REAL ISSUES. REAL ANSWERS: Controlling Insurance Costs
It is no secret that insurance represents an important (read: expensive) issue for companies in the LBM business. Indeed, more than four out of five respondents to a 2016 LBM Journal survey characterize rising insurance costs as “a serious issue.” The challenge is clear: balance bottom-line economic realities with the risks and costs of insurance choices. As the dealer comments that follow make clear, there is no universal answer. But there are thoughtful approaches that can help dealers navigate this very real business challenge.
This month’s issue was suggested by Scott Johnson of Lakes Area Building Center, Longville, Minn., who wrote: “Insurance costs are killing us. From liability insurance to workers comp. Every insurance seems to go up 3-6% every year. Shopping for other insurances don’t seem to give any relief in the annual price hikes. You need more margin and sales to offset these costs. Do other dealers see similar price increases, or do I need to find a new agent? Over the last 10-12 years, these added costs certainly impact annual profits.”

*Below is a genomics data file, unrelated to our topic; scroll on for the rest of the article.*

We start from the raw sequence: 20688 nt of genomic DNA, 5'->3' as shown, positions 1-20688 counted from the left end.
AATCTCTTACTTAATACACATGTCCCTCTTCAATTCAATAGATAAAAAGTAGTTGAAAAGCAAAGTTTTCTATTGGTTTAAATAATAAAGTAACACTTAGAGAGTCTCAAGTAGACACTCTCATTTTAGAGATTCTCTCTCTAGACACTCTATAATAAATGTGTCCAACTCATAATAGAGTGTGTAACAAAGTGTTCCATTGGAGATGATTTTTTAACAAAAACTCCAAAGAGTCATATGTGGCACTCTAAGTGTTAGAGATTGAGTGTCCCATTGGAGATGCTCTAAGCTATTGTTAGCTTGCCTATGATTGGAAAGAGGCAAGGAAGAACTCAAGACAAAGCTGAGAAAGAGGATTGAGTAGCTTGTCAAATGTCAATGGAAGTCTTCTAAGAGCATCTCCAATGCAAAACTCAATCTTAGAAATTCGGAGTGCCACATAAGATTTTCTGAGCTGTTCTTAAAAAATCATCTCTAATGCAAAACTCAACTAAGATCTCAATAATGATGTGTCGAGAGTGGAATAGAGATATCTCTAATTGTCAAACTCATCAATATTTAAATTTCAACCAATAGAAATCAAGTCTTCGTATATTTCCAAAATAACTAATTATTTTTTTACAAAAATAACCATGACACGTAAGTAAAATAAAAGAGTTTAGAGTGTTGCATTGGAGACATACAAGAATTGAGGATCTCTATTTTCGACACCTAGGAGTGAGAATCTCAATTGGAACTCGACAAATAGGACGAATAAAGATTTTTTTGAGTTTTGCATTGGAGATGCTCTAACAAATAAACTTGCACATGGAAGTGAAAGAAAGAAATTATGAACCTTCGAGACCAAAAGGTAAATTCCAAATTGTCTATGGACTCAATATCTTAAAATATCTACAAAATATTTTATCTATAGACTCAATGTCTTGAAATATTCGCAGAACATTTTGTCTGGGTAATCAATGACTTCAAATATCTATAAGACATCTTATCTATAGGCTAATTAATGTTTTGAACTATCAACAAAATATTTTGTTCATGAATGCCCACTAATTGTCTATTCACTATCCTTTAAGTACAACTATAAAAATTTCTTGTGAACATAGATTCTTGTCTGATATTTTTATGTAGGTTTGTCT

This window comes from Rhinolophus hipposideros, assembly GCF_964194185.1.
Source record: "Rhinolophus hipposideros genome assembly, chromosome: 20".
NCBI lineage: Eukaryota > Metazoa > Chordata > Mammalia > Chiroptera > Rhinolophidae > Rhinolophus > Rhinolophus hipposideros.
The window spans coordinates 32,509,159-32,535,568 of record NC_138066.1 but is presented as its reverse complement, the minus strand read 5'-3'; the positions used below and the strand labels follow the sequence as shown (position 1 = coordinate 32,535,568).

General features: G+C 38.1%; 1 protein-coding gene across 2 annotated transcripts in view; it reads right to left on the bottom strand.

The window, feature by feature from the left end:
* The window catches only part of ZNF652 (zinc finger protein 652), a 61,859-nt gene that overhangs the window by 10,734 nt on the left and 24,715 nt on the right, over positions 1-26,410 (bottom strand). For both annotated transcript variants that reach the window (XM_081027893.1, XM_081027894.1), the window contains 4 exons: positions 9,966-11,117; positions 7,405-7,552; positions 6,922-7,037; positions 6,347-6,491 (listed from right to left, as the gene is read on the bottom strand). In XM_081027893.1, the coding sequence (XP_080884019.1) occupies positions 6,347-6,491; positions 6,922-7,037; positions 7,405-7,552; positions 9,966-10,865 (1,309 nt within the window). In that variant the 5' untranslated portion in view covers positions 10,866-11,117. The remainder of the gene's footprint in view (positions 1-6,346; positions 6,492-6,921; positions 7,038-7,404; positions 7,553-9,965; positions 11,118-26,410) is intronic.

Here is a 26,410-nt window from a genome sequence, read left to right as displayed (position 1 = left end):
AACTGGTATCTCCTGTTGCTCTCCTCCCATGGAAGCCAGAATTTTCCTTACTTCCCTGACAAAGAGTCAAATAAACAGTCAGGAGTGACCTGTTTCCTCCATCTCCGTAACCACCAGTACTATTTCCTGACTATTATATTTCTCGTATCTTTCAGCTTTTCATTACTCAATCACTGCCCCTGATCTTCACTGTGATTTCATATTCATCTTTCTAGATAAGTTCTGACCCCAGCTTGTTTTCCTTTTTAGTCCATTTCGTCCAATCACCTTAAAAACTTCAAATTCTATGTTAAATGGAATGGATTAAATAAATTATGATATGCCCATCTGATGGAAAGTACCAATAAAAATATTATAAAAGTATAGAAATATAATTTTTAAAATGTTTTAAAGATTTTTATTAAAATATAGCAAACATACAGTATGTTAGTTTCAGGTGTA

To learn how other dealers manage this issue, we sent an email survey to subscribers who have opted to receive our email communications. A big thank you to the 155 readers who took time to share their insights. If you’d like to participate in future surveys, please drop me an email at Rick@LBMJournal.com.
Approximately how much do your combined insurance rates increase on average each year?
First, we wanted to gauge approximately how much combined insurance rates are increasing for LBM Journal readers. As chart 1 shows, more than 92% of respondents report annual insurance cost increases of more than 3%, with more than 44% reporting annual increases averaging more than 9%. In fact, exactly one reader reported no increase in their company’s health insurance premiums in 2016. Here’s the breakdown.
The answers in chart 1 make clear that insurance rate increases among respondents far exceeds inflation (0.7% in 2015, according to the Bureau of Labor Statistics). The question is, what percentage of respondents consider that “a serious problem?” As you’ll see in question 2 and chart 2, the answer is the vast majority.